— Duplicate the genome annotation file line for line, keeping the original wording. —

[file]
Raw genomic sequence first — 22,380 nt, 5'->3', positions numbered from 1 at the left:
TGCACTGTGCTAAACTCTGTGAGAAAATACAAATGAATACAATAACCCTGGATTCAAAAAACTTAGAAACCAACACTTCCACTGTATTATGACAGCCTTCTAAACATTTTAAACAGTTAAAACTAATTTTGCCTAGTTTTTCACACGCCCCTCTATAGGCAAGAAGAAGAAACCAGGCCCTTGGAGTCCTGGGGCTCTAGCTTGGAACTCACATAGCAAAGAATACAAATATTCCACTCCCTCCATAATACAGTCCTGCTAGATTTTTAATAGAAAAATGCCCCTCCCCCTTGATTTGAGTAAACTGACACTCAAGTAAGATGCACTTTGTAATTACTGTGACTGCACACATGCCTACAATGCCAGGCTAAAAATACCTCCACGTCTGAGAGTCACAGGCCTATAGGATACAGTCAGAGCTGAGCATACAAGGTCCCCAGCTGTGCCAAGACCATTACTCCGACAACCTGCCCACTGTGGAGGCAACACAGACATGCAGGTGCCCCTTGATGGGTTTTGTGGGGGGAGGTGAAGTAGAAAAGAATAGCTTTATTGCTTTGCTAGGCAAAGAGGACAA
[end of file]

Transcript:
Raw genomic sequence first — 22,380 nt, 5'->3', positions numbered from 1 at the left:
TGCACTGTGCTAAACTCTGTGAGAAAATACAAATGAATACAATAACCCTGGATTCAAAAAACTTAGAAACCAACACTTCCACTGTATTATGACAGCCTTCTAAACATTTTAAACAGTTAAAACTAATTTTGCCTAGTTTTTCACACGCCCCTCTATAGGCAAGAAGAAGAAACCAGGCCCTTGGAGTCCTGGGGCTCTAGCTTGGAACTCACATAGCAAAGAATACAAATATTCCACTCCCTCCATAATACAGTCCTGCTAGATTTTTAATAGAAAAATGCCCCTCCCCCTTGATTTGAGTAAACTGACACTCAAGTAAGATGCACTTTGTAATTACTGTGACTGCACACATGCCTACAATGCCAGGCTAAAAATACCTCCACGTCTGAGAGTCACAGGCCTATAGGATACAGTCAGAGCTGAGCATACAAGGTCCCCAGCTGTGCCAAGACCATTACTCCGACAACCTGCCCACTGTGGAGGCAACACAGACATGCAGGTGCCCCTTGATGGGTTTTGTGGGGGGAGGTGAAGTAGAAAAGAATAGCTTTATTGCTTTGCTAGGCAAAGAGGACAA